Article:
The Optical Magic Lantern Journal (August 1892)

Record Details:

Something wrong or inaccurate about this page? Let us Know!

Thanks for helping us continually improve the quality of the Lantern search engine for all of our users! We have millions of scanned pages, so user reports are incredibly helpful for us to identify places where we can improve and update the metadata.

Please describe the issue below, and click "Submit" to send your comments to our team! If you'd prefer, you can also send us an email to with your comments.

We use Optical Character Recognition (OCR) during our scanning and processing workflow to make the content of each page searchable. You can view the automatically generated text below as well as copy and paste individual pieces of text to quote in your own work.

Text recognition is never 100% accurate. Many parts of the scanned page may not be reflected in the OCR text output, including: images, page layout, certain fonts or handwriting.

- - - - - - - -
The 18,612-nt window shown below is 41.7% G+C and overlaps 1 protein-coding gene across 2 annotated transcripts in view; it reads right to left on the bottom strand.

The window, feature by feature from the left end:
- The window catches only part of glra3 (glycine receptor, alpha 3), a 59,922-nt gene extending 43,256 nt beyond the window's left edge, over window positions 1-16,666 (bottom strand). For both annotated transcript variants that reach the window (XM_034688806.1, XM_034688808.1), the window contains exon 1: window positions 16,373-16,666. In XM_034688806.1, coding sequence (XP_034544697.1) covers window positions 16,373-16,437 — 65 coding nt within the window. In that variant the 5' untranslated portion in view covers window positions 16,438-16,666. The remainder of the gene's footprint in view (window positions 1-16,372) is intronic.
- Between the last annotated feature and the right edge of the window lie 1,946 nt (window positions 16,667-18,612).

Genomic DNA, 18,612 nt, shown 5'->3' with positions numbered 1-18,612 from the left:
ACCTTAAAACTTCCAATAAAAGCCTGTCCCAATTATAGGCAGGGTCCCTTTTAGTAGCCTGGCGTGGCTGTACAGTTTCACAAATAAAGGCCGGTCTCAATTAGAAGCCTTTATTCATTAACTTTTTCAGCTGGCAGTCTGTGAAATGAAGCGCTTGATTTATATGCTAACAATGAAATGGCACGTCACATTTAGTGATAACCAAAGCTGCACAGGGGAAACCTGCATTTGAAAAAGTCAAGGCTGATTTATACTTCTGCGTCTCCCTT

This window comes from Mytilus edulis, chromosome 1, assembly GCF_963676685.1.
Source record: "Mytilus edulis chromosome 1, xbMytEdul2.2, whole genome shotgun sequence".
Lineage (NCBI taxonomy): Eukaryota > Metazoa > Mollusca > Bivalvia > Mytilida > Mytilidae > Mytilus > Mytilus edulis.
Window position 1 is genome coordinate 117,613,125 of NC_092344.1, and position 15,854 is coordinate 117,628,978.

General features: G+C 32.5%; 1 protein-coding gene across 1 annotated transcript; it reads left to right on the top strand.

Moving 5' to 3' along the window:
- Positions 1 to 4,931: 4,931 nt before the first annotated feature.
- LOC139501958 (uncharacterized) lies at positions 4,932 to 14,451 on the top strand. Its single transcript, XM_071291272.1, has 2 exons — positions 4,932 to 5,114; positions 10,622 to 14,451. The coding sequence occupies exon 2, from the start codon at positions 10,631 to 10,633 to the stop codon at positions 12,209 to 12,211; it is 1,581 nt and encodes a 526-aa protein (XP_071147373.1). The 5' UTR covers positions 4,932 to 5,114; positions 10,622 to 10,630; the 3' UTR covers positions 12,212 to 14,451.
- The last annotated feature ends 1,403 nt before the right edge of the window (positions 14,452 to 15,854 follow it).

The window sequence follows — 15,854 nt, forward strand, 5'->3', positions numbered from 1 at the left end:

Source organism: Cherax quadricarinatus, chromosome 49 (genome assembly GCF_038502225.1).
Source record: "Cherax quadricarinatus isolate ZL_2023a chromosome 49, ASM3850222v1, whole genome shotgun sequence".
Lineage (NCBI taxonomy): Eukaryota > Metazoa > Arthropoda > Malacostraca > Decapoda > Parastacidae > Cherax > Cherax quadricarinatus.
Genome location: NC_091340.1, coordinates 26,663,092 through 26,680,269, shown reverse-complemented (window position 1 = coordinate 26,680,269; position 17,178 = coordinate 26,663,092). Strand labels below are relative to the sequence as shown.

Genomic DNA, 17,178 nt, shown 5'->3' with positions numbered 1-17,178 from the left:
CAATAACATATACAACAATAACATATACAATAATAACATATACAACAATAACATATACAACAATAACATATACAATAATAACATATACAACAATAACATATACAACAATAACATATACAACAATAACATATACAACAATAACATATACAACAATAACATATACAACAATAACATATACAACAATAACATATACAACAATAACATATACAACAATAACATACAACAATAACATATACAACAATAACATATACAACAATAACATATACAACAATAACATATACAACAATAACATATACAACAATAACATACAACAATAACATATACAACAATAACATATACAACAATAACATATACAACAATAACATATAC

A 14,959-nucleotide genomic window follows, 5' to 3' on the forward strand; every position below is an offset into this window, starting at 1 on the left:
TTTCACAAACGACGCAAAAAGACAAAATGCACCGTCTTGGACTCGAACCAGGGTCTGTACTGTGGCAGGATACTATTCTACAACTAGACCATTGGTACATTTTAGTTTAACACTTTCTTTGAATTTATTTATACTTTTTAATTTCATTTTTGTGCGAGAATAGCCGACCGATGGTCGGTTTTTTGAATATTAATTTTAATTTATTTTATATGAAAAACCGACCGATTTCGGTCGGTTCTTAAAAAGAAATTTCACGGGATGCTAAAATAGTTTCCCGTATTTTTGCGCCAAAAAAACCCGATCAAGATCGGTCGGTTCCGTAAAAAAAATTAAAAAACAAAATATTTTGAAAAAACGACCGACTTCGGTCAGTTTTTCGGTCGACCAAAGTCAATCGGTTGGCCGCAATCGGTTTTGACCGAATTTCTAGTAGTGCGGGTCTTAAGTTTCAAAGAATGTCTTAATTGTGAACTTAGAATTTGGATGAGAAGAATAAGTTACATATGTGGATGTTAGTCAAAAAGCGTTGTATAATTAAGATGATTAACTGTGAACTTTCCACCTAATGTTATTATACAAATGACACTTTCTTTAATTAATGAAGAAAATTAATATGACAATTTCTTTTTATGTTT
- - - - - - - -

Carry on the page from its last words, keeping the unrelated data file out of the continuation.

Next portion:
HERE ave hundreds of both amateur and professional photographers who made fairly successful Stereoscopic Slides before I came on the scenes, and who have cut and transposed hundreds of stereo prints without knowing the reason why they had to be so treated. ‘Ithe fact that the prints must be cut and transposed was enough for them, and they did not bother further m the matter. On the other hand, there were others who used to bother a very great deal, and some of these gentlemen invented theories and principles of their own, and they talked and wrote for publication their ideas, which in any instances lead others astray and caused erious trouble. Stereoscopic Photography is, without doubt, he most beautiful and fascinating branch of he ‘‘art science’’ for amateurs to pursue, but ith imperfectly constructed or cobbled up apparatus, on unscientific principles, there are few things more unsatisfactory; on the other hand, by suitable appliances, the whole thing is delightful auc easy. From Negatives taken by my Camera (in which the centres and conditions will be technically correct) Stereo Transparencies may be printed by my Stereo Printing Frame without any cutting or trouble in transposing. In fact, the whole is so systematically arranged that it is difficult to get wrong, and it is easy to make a dozen good Stereo Transparencies from a dozen different negatives in a single evening. But so much cannot be said truthfully for Lantern Slides by anybody, because the same technical excellence, exposure, and development necessary for Lantern Slides is not required for the Stereoscope. The chief thing to observe in printing Stereo Transparencics is to expose long enough, and develop far enough, remembering thata flat picture, and what would be called over dense for a Lantern Slide, even if a little fogged, is a decided advantage for the Stereoscope. THE STEREOSCOPIC MANUAL, id. Post Free. STEREOSCOPIC CATALOGUE, Two Stamps. A FEW WORDS HAND CAMERAS. Dear Reaper,—Did you ever know a cyclist to be satisfied with his ‘“‘ Machine” for more than a year? My experience of cyclists is, that they are always changing, and it is quite amusing to hear their arguments in favour of every new machine they get. Well, it is just about the same with Hand Camera men—or worse. I never knew a man yet who was satisfied with a Magazine Hand Camera for more than a season. Of course, they were delighted when they got their last ‘latest novelty,” and sang its praises for a week or two; then something goes wrong, and they wish to part with it to get another of a different pattern. But how is it that the same thing does not apply in the case of ordinary C:meras? Why, because there is no bother with magazines or trouble with unnecessary complications. When a man buys a good Half-plate or a Whole-plate Camera he is usually satisficd for years, his only trouble then is the weight ; but with one of my Patent Cameras and Barnett’s Dark Slides for Half-plates he has no trouble at all, for he knows he has the lightest practical camera on earth. J'or further particulars see Catalogue. Dark Slides are, without doubt, the most practical of all plate holders, though the English patterns arc far too heavy and clumsy, and when they are well made, as they ought to be, they are frightfully expensive ; indeed, they are made to-day without the slightest improvements on those of thirty-five years ago. My Practical Hand Camera is not a magazine, nor is it a fixed focus. It is provided with a perfect double rack and pinion movement, focus index, and a focussing screen, which latter may be used or left at home. Plates or films may be used with equal advantage, no sheaths or paper backing to bother with; you can go out with just as many piates as you wish—say two or three, half a dozen, or twenty, if you like. The Camera may be used in the hand for Snap Shots, or on a Tripod for time exposures like any ordinary Camera. Any suitable lens may be used in it, but the one which I supply is a Rapid Doublet equal to any in the market. The Shutter is Kershaw’s Patent, adjustable for speed. PRICE: Quarter-plate Size, without Lens, 60s. With Lens and View Meter, complete, £4 10s. Stereoscopic Size, £4, Lenses extra. Hand Camera Pamphlet Free per Post. ARY'S ST, MANCHESTER.